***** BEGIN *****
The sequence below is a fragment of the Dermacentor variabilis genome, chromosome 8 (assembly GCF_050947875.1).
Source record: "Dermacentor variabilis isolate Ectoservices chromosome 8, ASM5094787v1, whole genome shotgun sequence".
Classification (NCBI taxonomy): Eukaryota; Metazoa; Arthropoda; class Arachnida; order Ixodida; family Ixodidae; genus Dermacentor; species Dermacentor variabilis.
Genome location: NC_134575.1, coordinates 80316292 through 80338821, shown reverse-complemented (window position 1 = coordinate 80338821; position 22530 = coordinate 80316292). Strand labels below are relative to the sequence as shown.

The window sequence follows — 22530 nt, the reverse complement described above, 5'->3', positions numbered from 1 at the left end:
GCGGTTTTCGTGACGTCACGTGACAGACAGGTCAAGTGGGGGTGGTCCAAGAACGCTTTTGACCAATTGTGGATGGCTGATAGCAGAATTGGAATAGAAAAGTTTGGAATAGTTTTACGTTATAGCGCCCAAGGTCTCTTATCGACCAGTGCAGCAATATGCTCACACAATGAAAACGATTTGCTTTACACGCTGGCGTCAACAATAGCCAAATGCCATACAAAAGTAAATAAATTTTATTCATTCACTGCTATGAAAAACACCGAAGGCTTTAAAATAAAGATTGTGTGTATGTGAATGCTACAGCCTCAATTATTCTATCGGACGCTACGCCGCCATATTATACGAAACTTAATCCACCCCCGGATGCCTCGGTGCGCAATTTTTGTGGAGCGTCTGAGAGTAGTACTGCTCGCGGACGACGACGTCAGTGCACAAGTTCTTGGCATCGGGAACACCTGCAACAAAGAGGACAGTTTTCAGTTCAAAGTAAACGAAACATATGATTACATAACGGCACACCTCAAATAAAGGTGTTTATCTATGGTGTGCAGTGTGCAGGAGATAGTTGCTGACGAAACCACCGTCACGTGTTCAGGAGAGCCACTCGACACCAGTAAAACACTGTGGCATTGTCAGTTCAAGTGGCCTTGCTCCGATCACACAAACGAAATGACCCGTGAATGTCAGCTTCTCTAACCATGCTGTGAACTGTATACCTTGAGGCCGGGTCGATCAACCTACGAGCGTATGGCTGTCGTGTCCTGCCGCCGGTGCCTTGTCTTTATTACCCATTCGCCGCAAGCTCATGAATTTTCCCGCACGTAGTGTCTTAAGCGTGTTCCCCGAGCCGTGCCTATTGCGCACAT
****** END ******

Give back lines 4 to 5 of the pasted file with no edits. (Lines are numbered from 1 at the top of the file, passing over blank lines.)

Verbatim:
Genome location: NC_134575.1, coordinates 80316292 through 80338821, shown reverse-complemented (window position 1 = coordinate 80338821; position 22530 = coordinate 80316292). Strand labels below are relative to the sequence as shown.

The window sequence follows — 22530 nt, the reverse complement described above, 5'->3', positions numbered from 1 at the left end: